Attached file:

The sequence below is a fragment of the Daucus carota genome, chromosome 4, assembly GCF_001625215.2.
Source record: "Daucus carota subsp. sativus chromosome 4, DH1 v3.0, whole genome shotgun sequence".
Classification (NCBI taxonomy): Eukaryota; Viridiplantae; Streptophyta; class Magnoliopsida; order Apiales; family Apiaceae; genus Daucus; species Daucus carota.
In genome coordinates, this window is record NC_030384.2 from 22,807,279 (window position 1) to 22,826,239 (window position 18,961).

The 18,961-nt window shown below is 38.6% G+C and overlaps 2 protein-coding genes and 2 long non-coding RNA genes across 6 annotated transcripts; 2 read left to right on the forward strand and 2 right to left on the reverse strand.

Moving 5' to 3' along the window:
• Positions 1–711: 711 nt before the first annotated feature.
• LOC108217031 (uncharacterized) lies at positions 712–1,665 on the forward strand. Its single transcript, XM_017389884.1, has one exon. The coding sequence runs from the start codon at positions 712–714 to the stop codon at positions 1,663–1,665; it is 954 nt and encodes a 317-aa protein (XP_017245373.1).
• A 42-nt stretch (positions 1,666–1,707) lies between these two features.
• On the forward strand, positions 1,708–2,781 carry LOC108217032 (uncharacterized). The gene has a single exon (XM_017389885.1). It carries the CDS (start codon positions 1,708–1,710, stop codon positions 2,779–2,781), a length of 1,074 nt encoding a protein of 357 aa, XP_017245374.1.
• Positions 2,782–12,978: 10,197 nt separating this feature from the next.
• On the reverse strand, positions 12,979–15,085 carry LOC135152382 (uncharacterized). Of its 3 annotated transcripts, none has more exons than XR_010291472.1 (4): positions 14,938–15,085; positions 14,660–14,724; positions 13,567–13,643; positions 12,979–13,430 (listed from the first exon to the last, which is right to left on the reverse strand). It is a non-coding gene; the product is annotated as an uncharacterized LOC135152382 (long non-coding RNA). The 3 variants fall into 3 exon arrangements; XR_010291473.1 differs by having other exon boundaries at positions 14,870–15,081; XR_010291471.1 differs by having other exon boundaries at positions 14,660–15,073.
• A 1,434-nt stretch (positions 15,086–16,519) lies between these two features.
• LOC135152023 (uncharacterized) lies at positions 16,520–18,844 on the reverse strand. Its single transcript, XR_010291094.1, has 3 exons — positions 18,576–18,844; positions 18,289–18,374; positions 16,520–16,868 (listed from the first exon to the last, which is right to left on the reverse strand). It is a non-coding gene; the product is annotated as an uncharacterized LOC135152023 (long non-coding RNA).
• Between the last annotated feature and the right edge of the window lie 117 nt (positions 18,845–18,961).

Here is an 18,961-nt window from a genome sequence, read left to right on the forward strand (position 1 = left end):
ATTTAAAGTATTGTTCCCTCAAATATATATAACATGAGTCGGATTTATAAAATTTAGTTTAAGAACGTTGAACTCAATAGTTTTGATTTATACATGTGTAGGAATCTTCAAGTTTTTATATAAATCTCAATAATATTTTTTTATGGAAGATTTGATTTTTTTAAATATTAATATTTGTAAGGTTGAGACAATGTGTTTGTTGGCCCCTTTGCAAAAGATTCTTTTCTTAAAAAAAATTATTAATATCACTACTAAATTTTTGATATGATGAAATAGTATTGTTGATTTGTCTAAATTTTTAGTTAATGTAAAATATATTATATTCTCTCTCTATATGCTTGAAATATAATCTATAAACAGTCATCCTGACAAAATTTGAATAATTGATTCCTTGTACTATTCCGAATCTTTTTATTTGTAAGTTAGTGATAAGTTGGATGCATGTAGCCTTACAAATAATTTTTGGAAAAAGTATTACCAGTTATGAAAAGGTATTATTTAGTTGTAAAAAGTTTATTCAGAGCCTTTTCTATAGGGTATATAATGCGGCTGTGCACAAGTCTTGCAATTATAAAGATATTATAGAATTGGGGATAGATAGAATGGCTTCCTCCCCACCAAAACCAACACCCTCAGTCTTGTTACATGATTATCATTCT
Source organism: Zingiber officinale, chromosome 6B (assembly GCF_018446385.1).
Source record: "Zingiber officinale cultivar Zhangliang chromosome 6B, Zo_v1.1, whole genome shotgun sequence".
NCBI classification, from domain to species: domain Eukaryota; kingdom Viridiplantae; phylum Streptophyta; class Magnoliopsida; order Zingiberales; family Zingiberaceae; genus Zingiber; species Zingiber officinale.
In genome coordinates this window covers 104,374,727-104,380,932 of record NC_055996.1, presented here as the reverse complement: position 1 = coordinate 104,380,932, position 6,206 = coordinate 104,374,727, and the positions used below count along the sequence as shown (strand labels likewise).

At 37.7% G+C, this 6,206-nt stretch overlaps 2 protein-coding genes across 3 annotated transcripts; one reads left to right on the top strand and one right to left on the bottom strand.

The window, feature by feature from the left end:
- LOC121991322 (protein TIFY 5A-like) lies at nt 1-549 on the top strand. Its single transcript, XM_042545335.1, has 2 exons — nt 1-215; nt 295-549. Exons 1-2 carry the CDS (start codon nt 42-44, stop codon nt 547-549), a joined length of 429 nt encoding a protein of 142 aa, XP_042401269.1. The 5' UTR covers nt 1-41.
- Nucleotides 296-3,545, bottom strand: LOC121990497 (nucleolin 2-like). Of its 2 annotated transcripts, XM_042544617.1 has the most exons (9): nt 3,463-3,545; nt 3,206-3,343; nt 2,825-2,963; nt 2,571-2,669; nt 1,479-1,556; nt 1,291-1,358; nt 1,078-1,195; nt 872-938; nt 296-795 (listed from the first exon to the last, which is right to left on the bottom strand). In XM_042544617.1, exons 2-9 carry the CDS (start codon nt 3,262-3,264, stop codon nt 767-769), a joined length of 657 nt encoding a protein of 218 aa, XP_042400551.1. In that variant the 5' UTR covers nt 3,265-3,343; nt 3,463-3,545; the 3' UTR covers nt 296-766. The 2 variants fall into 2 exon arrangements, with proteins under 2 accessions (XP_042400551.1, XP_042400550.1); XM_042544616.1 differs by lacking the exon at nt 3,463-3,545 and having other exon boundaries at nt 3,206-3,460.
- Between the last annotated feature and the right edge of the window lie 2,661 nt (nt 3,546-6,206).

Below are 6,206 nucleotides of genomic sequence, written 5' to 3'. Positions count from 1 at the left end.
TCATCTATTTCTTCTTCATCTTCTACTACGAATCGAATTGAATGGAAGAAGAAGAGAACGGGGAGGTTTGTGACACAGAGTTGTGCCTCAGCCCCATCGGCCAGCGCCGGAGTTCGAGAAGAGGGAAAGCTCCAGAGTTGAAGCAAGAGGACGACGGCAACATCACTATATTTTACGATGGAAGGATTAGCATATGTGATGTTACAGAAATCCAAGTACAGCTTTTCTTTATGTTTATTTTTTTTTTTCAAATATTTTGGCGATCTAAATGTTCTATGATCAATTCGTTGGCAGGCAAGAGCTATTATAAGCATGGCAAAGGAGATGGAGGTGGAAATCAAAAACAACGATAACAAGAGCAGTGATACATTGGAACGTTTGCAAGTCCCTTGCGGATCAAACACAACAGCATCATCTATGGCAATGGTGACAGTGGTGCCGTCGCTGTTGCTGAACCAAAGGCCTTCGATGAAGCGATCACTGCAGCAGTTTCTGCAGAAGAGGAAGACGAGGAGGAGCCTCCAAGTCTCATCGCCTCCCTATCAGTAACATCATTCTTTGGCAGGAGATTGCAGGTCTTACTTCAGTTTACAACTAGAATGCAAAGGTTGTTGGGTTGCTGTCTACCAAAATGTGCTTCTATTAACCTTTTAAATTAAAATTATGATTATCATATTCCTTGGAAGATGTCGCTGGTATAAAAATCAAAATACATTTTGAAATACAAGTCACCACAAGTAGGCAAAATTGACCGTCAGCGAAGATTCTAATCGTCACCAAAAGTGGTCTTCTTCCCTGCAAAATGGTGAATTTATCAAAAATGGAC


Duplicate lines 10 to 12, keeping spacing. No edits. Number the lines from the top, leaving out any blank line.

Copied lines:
• On the forward strand, positions 1,708–2,781 carry LOC108217032 (uncharacterized). The gene has a single exon (XM_017389885.1). It carries the CDS (start codon positions 1,708–1,710, stop codon positions 2,779–2,781), a length of 1,074 nt encoding a protein of 357 aa, XP_017245374.1.
• Positions 2,782–12,978: 10,197 nt separating this feature from the next.
• On the reverse strand, positions 12,979–15,085 carry LOC135152382 (uncharacterized). Of its 3 annotated transcripts, none has more exons than XR_010291472.1 (4): positions 14,938–15,085; positions 14,660–14,724; positions 13,567–13,643; positions 12,979–13,430 (listed from the first exon to the last, which is right to left on the reverse strand). It is a non-coding gene; the product is annotated as an uncharacterized LOC135152382 (long non-coding RNA). The 3 variants fall into 3 exon arrangements; XR_010291473.1 differs by having other exon boundaries at positions 14,870–15,081; XR_010291471.1 differs by having other exon boundaries at positions 14,660–15,073.